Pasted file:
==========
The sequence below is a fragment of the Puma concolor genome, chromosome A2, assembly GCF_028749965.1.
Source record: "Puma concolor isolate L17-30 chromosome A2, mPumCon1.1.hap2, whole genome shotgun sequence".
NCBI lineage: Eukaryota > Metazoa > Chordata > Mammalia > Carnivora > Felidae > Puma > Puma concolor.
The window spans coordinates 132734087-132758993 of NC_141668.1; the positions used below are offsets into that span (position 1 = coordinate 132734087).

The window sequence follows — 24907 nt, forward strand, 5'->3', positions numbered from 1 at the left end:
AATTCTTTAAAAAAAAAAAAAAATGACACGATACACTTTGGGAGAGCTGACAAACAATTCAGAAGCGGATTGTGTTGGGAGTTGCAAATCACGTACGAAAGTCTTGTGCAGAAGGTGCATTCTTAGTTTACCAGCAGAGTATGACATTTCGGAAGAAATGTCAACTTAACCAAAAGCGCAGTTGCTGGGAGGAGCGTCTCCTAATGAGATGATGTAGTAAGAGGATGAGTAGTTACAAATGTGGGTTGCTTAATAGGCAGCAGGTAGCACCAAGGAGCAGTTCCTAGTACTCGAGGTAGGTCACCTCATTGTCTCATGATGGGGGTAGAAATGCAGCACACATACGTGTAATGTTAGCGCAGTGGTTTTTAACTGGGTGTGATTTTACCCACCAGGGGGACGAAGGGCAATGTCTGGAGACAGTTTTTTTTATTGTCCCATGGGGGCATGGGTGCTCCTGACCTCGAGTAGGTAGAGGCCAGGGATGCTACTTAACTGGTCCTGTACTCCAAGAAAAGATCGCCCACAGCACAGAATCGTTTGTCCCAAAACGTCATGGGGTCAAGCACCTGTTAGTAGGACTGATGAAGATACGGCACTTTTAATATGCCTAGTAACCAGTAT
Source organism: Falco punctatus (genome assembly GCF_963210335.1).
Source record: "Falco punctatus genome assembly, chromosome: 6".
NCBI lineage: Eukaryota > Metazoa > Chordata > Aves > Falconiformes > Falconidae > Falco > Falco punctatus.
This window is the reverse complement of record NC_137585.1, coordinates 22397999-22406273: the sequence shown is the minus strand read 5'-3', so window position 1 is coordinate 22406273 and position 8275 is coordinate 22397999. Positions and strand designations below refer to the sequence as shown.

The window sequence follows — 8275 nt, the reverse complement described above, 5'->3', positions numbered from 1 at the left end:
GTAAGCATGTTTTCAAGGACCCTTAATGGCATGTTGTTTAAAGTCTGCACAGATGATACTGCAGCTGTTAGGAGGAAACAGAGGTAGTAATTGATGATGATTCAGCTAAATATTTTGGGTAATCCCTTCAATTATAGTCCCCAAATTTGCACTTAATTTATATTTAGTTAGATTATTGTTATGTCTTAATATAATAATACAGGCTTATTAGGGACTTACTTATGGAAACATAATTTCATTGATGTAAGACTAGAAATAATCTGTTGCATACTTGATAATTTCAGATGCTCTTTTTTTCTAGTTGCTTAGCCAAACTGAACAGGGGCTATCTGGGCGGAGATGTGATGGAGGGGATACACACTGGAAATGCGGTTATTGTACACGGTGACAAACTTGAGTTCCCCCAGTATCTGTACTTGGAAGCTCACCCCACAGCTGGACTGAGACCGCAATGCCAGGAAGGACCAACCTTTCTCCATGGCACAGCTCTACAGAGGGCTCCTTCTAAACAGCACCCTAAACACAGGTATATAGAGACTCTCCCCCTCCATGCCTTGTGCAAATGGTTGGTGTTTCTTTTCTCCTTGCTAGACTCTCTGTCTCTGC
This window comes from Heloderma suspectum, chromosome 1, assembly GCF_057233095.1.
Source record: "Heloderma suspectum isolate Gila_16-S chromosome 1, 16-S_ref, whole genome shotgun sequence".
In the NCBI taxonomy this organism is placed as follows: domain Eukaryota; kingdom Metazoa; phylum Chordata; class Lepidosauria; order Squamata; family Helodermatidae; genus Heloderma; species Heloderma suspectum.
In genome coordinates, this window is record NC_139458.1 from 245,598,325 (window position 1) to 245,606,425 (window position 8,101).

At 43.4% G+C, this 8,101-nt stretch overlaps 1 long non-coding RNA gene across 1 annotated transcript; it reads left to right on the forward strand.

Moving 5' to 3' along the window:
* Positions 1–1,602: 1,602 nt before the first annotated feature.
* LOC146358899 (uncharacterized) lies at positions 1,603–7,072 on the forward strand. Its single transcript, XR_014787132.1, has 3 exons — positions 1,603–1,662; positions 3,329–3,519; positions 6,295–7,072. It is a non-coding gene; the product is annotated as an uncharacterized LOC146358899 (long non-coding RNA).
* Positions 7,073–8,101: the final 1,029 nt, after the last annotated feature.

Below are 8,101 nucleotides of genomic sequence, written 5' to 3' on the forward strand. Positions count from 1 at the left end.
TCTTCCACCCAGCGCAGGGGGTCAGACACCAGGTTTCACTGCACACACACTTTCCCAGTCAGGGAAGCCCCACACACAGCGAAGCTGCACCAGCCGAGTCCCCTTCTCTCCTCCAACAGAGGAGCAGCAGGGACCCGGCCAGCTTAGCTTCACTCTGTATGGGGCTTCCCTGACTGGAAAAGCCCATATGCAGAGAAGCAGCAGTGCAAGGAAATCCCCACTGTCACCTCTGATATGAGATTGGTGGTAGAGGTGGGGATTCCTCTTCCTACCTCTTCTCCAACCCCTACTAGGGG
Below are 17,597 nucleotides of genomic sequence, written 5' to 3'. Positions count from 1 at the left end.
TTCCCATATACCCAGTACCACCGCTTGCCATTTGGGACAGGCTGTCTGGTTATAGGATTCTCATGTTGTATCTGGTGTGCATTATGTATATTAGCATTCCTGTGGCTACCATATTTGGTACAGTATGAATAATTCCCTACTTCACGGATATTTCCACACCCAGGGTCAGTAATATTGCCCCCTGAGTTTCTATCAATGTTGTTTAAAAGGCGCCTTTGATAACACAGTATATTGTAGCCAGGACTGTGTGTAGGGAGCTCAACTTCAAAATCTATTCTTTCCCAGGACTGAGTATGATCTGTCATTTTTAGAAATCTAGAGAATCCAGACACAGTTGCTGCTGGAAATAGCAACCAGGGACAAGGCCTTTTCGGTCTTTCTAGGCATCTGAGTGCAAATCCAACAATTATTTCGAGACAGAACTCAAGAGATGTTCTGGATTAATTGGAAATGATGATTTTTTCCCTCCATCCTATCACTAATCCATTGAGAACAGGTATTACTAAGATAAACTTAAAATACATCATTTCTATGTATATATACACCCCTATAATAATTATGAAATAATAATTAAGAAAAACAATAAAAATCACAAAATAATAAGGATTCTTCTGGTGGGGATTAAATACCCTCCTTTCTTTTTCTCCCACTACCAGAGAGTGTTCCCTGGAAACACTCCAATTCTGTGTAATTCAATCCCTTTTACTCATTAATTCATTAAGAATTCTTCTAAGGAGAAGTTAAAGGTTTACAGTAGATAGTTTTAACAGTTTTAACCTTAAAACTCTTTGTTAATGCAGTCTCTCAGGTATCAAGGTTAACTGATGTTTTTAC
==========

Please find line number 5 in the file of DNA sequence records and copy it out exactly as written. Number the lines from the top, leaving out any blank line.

The window sequence follows — 24907 nt, forward strand, 5'->3', positions numbered from 1 at the left end: